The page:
By Denis O’Connor

Wharfedale Naturalists Society

EARLY on the sunny morning of 2nd May I walked down through Wharfemeadows Park to Otley Wetland Nature Reserve, hoping to see summer visitors flown in from afar to complement the chiffchaffs and blackcaps singing from the woods behind our house.

I was not to be disappointed and at the bottom of Otley weir, with little water spilling over, a common sandpiper, an arrival to our rivers from much further south, was picking its way along with characteristic bobbing action.

Below the weir a resident male goosander was fishing, at times dipping its head below the surface for a better look, its mate probably in a nest hole in a tree further along the river.

Over the first lake at the wetlands was a single swallow, still only my third of the year. Even better, six swifts wheeled back and forth, their presence in line with their usual arrival date at their nesting sites in the eaves of the town’s terrace houses.

On the shingle island in the lake was a pair of common terns, elegant seabirds more common round the coast and again summer visitors from the far south. This is a species that has occasionally bred at Otley Wetland, probably the only site in Wharfedale.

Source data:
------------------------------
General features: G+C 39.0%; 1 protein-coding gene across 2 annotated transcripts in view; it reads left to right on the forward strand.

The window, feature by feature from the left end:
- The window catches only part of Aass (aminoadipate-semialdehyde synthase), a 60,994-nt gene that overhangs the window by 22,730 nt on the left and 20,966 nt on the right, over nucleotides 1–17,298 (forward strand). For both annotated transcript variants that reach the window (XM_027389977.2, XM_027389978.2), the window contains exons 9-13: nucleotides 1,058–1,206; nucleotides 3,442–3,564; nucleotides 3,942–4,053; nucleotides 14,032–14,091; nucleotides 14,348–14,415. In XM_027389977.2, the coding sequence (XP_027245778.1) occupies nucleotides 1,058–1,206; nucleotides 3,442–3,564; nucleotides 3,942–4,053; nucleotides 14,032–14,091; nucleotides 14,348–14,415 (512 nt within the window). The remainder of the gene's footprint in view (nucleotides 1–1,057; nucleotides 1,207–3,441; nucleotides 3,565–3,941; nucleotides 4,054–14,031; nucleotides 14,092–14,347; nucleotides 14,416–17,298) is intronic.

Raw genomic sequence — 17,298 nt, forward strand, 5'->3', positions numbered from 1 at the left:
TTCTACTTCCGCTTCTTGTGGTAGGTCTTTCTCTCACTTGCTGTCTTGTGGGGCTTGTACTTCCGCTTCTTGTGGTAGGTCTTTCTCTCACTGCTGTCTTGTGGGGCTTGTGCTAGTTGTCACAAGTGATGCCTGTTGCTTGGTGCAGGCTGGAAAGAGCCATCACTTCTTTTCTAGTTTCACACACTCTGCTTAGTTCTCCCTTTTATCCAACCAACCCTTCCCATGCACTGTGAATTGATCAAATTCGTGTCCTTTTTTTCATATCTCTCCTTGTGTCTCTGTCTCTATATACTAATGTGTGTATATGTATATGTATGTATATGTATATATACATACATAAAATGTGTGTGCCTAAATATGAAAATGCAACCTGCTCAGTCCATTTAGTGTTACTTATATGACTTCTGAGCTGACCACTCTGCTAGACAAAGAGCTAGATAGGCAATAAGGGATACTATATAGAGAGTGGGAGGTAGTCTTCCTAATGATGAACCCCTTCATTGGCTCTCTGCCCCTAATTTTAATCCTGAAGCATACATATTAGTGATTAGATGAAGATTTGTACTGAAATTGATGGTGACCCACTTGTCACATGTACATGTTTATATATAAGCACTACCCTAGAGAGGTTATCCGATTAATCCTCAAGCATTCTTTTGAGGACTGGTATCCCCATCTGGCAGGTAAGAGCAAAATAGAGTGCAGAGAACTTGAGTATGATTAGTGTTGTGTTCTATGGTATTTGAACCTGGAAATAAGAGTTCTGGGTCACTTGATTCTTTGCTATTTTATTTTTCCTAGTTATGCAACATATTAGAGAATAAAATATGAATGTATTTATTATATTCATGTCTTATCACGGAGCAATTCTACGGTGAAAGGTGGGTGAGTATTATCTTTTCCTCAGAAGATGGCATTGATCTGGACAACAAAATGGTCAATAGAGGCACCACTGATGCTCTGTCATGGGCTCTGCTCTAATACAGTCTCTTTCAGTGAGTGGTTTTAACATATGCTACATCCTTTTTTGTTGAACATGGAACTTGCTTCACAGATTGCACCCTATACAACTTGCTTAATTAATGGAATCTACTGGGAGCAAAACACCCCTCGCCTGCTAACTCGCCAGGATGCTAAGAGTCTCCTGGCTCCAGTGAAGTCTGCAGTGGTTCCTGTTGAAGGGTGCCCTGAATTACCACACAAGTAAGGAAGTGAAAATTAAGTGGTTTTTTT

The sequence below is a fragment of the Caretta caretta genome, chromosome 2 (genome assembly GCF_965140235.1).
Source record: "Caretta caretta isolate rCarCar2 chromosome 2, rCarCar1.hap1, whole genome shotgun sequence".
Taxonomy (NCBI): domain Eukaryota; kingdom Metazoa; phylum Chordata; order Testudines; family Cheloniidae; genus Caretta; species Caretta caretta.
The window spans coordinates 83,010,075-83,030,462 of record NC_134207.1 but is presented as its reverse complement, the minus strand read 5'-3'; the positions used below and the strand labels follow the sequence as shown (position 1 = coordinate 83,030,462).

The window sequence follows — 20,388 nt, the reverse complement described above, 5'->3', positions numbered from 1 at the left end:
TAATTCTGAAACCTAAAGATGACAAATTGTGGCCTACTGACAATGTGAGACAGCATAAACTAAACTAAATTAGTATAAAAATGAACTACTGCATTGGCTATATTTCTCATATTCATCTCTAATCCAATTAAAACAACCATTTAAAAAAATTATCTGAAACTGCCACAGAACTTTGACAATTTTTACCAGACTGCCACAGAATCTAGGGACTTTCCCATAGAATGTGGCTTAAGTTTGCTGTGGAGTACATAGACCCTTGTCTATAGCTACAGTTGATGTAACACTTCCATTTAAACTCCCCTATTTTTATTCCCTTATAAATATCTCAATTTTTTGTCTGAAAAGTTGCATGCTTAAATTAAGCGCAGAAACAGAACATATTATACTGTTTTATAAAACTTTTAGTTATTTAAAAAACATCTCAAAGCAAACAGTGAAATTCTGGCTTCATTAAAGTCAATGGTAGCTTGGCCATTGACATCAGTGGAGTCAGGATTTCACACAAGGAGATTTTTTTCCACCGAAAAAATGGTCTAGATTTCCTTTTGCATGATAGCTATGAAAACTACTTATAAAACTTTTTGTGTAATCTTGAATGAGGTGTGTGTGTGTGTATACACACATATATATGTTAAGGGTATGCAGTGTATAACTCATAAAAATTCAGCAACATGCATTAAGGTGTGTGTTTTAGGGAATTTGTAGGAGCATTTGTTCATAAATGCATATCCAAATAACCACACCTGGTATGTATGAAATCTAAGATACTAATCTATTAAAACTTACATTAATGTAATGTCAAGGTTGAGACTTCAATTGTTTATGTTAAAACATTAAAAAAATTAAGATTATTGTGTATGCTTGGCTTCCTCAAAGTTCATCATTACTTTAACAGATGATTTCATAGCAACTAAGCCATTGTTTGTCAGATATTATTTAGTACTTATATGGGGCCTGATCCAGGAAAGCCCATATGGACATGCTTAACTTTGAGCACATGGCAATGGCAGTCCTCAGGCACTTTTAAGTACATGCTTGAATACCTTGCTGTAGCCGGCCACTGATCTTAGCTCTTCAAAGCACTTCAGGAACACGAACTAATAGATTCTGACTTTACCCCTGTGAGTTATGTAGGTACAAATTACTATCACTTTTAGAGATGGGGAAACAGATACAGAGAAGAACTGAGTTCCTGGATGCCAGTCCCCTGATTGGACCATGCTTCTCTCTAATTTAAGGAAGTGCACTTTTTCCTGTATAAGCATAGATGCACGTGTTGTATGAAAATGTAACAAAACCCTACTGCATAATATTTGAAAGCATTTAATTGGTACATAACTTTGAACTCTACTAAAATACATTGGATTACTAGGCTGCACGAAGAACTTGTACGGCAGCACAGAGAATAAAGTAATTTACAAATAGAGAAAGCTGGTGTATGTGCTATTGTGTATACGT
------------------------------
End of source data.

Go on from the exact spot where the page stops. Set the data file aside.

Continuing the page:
I was surprised to see two other migrants which should already have left for the far north, a pair of goldeneye (pictured, drake on the right), ducks with a small breeding population in Scotland but with most spread across northeast Europe. The number wintering here is falling for, with global heating, their main wintering grounds around the Baltic Sea are now relatively ice free so there is less need for them to cross to the more equable climate of Britain.

It would be nice to think that this pair had taken the decision to save their energy and stay behind in Yorkshire. Like the goosanders they are tree-hole nesters and the lower reaches of the Wharfe would give them lots of nesting possibilities.

Around the reed beds more summer visitors, reed warblers, gave their churring discordant songs from cover. Alongside them were the resident reed buntings, much more obvious with the singing males resplendent in breeding plumage of black and white heads.

A calling cuckoo would have rounded off my morning but, even with less traffic and aircraft noise, I could not pick one out. By way of compensation a kingfisher, my favourite wetland bird, zipped past.